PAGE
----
Home Recording Studio Basics

By Seth Lutnick

What are the basic pieces of equipment and software one needs to record at home?

There are so many ways to do this! Well, since you’re reading this, you probably have a computer, so let’s base our home studio on the computer.

We’ll start by understanding the different functions we will need filled in home recording. Then we’ll understand what the best hardware and software products to do it are. In general, the principle I recommend is to use fewer pieces of equipment with more functions. That approach saves time and, usually, money. As you advance in your recording skills, you can go for more specialized equipment.

There are two distinct phases in recording a song. One is the “in” phase, referring to everything needed to get your music performance into a basic recorded form, with however many tracks you need. The second phase is the “out” phase, where you will take that raw music, process it and create the final stereo version.

The “in” phase — sending the music to your computer

Music can be put into your computer either as audio or as MIDI. Audio is actual sound recordings. MIDI records no sounds, but only the digital instructions for an instrument to play. It is much like a combination of a pianist and sheet music. Without an instrument, he can make no music.

With MIDI, you are saving the note and volume instructions to be played on the instruments of your choice later on.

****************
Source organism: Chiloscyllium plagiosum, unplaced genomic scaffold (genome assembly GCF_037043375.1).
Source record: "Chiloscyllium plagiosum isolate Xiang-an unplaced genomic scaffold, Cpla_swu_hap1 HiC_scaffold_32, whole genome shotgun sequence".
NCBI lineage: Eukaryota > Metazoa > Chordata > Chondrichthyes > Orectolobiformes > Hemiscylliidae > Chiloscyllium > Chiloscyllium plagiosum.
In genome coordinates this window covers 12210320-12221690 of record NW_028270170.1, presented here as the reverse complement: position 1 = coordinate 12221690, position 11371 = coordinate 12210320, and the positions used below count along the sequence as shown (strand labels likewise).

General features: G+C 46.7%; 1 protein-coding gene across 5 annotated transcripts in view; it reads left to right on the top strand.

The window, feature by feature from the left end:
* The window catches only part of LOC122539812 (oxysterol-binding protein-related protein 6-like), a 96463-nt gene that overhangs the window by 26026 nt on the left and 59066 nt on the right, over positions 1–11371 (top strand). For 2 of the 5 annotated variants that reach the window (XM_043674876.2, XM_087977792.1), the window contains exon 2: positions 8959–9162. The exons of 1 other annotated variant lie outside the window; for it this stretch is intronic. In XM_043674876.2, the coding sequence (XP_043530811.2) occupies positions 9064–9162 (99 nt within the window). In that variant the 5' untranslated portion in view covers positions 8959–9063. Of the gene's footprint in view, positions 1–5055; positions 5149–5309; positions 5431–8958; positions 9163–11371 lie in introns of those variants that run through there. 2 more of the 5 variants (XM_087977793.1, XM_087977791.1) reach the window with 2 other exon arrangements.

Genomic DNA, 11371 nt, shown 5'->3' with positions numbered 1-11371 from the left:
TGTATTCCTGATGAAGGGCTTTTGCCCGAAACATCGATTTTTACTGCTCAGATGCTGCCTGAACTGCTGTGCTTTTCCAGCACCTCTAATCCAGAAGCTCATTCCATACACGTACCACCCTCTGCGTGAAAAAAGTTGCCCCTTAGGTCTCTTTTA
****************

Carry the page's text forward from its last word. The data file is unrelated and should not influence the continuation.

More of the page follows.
Although some programs let you put MIDI notes into your computer through your computer keyboard, and other programs have music generation features that allow you to create an entire backing band without playing a note, the best solution is a velocity sensitive MIDI keyboard. It gives a much more realistic performance. For example, playing a key softer will record a softer note.

Other features, such as aftertouch, allow you to add vibrato and other realistic effects.

Audio simply means actual sounds. Audio tracks will include vocals, acoustic instruments, and electronic instruments whose sounds you wish to use.

 

You will do well to get at least two microphones. Some microphones are better constructed to record vocals, while others are optimized for instruments. In addition, having two mics allows you to record in stereo, or two soloists performing at the same time.

Receiving the music into your computer

All of this will get your music up to your computer’s door. How do you get it inside?

With an audio interface that has: a microphone jack that fits your microphone cable and preamp function (so that the signal is strong enough to be properly recorded), phantom power (if you use a condenser mic that needs it), a line input for synths and sound modules, and a MIDI interface.

Remember the principle -fewer products that do more.

Some find it simpler to run every audio sound, mics and all, through a hardware mixer (with phantom power and effects) and sending that pre-processed signal to the audio interface’s line input. You’ll still need the MIDI interface function for your MIDI recording, though.

Once your audio and MIDI are inside your computer, software takes over. For our recording we will use what’s called an integrated audio/MIDI sequencer. Famous names include Cubase, Cakewalk and so forth. These programs record multiple tracks of audio and MIDI in perfect synchronization.

Now you have all the equipment you need for the “in” phase. What will you need to take the many tracks of audio and MIDI you have recorded and make a song out of them?

The “out” phase — making MIDI into music

We mentioned that MIDI is simply digital instructions, it is not actual sounds. Now we will need to create actual sounds from those instructions. There are two options for this: external and internal.